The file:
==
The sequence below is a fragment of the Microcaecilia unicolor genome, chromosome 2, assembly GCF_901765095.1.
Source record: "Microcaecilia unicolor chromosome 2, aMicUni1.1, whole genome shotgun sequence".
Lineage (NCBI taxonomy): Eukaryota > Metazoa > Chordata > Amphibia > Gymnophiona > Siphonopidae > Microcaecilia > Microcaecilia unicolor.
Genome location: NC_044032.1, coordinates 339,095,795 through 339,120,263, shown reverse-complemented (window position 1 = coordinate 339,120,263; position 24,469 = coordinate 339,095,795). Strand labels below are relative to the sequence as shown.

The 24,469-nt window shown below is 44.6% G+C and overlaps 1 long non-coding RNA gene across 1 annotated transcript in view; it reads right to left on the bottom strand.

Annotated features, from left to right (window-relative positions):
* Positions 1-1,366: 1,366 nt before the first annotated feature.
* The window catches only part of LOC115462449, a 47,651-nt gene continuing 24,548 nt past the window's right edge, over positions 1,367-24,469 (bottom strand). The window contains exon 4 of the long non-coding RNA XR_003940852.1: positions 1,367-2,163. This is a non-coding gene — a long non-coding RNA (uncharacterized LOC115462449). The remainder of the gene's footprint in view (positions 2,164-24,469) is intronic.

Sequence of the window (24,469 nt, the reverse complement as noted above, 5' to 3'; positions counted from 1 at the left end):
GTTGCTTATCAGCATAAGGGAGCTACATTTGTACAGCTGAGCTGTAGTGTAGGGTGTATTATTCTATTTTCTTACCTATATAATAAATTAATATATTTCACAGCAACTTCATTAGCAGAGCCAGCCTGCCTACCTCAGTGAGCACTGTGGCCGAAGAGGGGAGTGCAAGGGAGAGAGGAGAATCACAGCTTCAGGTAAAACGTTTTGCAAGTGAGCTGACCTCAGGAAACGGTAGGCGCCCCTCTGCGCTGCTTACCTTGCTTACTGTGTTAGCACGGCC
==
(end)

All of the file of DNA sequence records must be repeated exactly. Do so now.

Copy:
The sequence below is a fragment of the Microcaecilia unicolor genome, chromosome 2, assembly GCF_901765095.1.
Source record: "Microcaecilia unicolor chromosome 2, aMicUni1.1, whole genome shotgun sequence".
Lineage (NCBI taxonomy): Eukaryota > Metazoa > Chordata > Amphibia > Gymnophiona > Siphonopidae > Microcaecilia > Microcaecilia unicolor.
Genome location: NC_044032.1, coordinates 339,095,795 through 339,120,263, shown reverse-complemented (window position 1 = coordinate 339,120,263; position 24,469 = coordinate 339,095,795). Strand labels below are relative to the sequence as shown.

The 24,469-nt window shown below is 44.6% G+C and overlaps 1 long non-coding RNA gene across 1 annotated transcript in view; it reads right to left on the bottom strand.

Annotated features, from left to right (window-relative positions):
* Positions 1-1,366: 1,366 nt before the first annotated feature.
* The window catches only part of LOC115462449, a 47,651-nt gene continuing 24,548 nt past the window's right edge, over positions 1,367-24,469 (bottom strand). The window contains exon 4 of the long non-coding RNA XR_003940852.1: positions 1,367-2,163. This is a non-coding gene — a long non-coding RNA (uncharacterized LOC115462449). The remainder of the gene's footprint in view (positions 2,164-24,469) is intronic.

Sequence of the window (24,469 nt, the reverse complement as noted above, 5' to 3'; positions counted from 1 at the left end):
GTTGCTTATCAGCATAAGGGAGCTACATTTGTACAGCTGAGCTGTAGTGTAGGGTGTATTATTCTATTTTCTTACCTATATAATAAATTAATATATTTCACAGCAACTTCATTAGCAGAGCCAGCCTGCCTACCTCAGTGAGCACTGTGGCCGAAGAGGGGAGTGCAAGGGAGAGAGGAGAATCACAGCTTCAGGTAAAACGTTTTGCAAGTGAGCTGACCTCAGGAAACGGTAGGCGCCCCTCTGCGCTGCTTACCTTGCTTACTGTGTTAGCACGGCC